Over time, Nigeria has jumped from crisis to crisis in various sports. In 1995, the late military dictator, Sani Abacha, withdrew the Super Eagles from the 1996 Africa Cup of Nations (soccer) in South Africa because the hosts were one of the nations that chastised Nigeria for running the Ogoni Nine. For this madness, Nigeria were banned from the 1996 and 1998 finals.

Rather than learning from this, Buhari’s predecessor, Goodluck Jonathan, took a similar step after the 2010 FIFA World Cup hosted by South Africa, removing Nigeria from international competition for two years. After much outcry, Jonathan wisely rolled over.

The NBBF brawl is just one symptom of the deep ills plaguing the sport in Nigeria. The contradiction stems from the fact that in the West sport is professionally run, with the government only funding national teams. In Nigeria, sport is still amateur, where the government exercises primary control. In this way, sport in Nigeria will not reach its potential in terms of job creation, revenue for players, clubs and taxes for the government.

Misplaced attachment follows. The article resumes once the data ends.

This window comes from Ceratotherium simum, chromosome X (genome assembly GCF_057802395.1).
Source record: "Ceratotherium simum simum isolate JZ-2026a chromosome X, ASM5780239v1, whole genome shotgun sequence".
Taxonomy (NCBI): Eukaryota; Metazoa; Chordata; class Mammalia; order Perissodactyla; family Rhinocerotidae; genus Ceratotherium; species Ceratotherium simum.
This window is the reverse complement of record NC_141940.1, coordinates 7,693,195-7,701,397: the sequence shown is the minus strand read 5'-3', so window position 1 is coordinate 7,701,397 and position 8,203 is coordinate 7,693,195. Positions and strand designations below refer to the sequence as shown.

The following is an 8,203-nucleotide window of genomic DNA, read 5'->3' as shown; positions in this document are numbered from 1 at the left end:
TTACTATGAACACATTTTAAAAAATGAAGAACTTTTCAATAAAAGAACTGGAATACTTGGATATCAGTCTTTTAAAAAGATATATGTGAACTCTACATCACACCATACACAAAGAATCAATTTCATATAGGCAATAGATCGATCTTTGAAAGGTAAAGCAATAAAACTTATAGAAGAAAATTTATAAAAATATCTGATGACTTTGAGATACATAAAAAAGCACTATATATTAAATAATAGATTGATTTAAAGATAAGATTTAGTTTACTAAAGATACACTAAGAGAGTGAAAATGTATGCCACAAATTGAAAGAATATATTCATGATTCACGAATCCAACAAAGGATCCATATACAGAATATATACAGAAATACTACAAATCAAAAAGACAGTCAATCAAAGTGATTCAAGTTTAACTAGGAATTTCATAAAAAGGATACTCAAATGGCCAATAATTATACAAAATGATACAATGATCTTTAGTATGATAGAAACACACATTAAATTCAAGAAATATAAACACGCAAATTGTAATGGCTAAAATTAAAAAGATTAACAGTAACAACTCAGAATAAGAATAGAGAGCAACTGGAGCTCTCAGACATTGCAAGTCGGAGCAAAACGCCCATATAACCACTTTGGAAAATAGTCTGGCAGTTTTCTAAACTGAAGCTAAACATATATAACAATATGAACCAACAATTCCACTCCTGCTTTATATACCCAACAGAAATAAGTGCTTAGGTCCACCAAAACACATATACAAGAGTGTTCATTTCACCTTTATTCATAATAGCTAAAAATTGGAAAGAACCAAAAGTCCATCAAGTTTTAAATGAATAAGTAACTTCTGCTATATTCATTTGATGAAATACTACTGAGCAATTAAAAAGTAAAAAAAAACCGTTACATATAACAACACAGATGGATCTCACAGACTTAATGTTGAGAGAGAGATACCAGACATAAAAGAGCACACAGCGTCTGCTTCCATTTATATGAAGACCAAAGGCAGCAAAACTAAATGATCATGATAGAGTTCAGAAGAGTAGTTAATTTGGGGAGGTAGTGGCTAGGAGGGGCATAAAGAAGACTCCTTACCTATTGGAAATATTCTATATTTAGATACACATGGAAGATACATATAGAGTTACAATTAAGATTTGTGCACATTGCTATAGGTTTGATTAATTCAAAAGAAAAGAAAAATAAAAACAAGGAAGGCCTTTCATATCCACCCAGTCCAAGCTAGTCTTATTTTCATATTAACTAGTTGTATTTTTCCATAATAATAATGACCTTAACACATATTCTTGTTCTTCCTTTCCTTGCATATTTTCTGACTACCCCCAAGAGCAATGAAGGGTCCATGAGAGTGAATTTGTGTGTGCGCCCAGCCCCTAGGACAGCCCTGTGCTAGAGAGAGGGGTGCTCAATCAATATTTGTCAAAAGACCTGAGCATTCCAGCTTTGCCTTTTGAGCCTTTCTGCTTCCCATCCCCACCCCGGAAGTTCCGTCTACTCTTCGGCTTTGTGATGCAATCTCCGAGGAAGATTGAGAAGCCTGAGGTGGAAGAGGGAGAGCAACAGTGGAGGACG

By beefing up professionalism, Nigeria is its own worst enemy. According to Forbes, each NBA franchise is worth $2.48 billion, giving a fair market value of the 30 American League franchises at $74.4 billion. To reach such a height, the government should hand over the management of sport to the private sector. This is global best practice and the only way to avoid the constant crises that plague the sport in Nigeria.

But first, Dare and Buhari would have to eat the humble pie and reverse each other so the basketball can breathe again.